Equality of economic opportunity is a point of national pride in America, but income inequality has been increasing since the 1970s and has accelerated in the past two decades. The top 1% of earners in American have greater wealth than the bottom 90%. Wage stagnation, automation, and globalization have conspired to create the perfect storm for America’s once strong middle class. Wages that used to support one family fail to support a single person; technology has made hundreds of thousands of jobs obsolete; competition from cheap international labor forces drive American salaries down. In a political system where money determines legislation with more regularity than the public will, it is unlikely that a tax system that gives preference to its highest earners will be rewritten any time soon, and income inequality will affect more American families.
Where’s the pride?
A Gallup poll reported that America’s largest voting block, Millennials, do not self-identify as proud Americans. As the first generation to be less prosperous than their parents, one can hardly blame them. Beyond dim financial prospects, Millennials cite a host of reasons for their lack of patriotism, from expensive, unsuccessful wars to racial tensions. Millennials aren’t the only citizens whose pride fails to stir for red, white and blue – the amount of self-described “extremely patriotic” Americans has decreased since 2001. Discouragingly, a Pew poll recently reported that America’s traditionally high esteem abroad is also faltering, with favorable views of the US down from 69 percent to 49 percent since 2016. Plus, recent controversy over the zero-tolerance immigration policy has led many people – both nationwide and worldwide – to question whether to be proud of or disappointed in American values.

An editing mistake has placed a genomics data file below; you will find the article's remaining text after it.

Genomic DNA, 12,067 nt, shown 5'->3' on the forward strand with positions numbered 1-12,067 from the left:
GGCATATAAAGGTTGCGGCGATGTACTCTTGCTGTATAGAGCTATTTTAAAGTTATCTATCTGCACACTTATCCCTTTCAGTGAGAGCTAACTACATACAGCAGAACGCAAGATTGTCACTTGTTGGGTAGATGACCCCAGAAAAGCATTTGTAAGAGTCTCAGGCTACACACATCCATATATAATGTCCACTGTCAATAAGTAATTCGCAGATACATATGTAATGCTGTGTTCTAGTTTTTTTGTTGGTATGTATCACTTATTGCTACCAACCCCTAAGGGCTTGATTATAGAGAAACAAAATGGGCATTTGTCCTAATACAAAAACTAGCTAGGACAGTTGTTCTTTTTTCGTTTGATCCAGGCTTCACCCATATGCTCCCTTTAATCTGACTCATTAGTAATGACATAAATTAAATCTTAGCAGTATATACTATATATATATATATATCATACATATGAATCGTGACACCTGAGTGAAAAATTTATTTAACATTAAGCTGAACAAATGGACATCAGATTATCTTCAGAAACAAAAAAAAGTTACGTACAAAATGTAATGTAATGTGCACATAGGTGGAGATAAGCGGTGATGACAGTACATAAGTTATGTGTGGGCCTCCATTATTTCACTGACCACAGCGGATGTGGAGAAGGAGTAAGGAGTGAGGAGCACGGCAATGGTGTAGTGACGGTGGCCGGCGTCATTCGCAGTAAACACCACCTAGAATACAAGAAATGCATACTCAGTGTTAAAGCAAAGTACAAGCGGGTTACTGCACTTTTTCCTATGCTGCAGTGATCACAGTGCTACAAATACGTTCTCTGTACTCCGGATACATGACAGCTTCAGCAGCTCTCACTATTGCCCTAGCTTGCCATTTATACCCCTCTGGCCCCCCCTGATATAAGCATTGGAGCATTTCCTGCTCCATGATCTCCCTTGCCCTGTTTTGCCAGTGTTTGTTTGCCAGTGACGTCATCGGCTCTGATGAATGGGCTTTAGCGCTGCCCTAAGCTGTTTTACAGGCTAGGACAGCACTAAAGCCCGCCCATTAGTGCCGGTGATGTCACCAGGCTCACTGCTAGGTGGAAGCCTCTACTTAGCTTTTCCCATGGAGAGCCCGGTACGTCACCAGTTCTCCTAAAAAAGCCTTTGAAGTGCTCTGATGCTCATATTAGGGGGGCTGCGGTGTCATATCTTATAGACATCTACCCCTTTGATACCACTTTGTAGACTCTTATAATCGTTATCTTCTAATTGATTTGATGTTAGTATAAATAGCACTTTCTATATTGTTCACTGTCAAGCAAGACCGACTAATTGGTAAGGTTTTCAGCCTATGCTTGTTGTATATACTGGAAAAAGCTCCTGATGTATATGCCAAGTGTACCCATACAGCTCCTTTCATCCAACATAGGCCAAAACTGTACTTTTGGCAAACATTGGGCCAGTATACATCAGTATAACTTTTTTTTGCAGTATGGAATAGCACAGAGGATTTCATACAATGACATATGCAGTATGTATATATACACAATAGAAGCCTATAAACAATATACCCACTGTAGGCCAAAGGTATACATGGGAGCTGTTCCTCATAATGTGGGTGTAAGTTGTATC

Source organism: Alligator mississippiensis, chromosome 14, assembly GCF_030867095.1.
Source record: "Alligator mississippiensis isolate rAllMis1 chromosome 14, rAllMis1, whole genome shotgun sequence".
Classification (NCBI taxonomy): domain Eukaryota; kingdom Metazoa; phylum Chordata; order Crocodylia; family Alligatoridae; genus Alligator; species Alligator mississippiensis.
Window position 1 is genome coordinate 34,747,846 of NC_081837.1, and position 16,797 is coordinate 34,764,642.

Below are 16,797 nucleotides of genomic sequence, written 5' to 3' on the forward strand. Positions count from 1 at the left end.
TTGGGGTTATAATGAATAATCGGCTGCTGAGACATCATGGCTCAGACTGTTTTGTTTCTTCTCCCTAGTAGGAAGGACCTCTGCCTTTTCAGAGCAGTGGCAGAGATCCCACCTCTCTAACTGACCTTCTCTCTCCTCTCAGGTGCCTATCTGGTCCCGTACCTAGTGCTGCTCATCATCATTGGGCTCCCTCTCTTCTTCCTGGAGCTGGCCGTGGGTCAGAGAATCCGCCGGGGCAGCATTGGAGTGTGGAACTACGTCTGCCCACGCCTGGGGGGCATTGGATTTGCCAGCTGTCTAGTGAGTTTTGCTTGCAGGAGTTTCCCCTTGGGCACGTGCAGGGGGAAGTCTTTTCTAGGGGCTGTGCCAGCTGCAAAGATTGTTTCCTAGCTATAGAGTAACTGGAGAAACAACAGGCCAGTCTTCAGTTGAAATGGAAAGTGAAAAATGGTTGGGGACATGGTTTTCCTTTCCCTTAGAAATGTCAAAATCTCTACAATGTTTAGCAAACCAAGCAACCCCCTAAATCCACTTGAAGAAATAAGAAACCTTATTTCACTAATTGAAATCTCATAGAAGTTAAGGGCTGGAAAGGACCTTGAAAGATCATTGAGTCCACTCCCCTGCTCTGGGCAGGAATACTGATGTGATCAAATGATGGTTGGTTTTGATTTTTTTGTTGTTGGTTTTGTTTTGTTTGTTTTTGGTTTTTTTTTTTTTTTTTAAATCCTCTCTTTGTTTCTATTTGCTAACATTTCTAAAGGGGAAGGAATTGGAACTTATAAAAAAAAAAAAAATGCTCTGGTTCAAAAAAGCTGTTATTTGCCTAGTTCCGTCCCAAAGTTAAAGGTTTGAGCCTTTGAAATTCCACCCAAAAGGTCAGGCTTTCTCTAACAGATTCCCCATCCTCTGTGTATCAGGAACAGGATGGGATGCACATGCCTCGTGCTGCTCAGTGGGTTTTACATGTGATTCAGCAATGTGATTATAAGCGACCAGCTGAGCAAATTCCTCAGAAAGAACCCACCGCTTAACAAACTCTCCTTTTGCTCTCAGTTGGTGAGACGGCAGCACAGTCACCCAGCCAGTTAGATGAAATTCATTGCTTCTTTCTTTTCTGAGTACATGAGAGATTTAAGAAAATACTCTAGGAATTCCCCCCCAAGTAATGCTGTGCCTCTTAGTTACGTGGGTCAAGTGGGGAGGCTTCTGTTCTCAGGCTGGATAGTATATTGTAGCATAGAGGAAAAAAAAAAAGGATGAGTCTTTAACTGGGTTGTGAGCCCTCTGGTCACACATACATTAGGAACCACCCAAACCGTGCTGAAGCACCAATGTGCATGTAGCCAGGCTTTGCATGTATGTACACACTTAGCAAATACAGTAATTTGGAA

The Bottom Line: Despite political and health setbacks, America is still a pillar of democracy. Pre-coronavirus, the country boasted prosperous business dealings and an overall generous disposition. The Covid-19 pandemic aside, the country seems to have lost focus on certain issues that warrant prioritization, as evidenced by the younger generation’s steeply declining morale. What do you think? Can America or any country be objectively great, or is greatness defined in the eye of the beholder?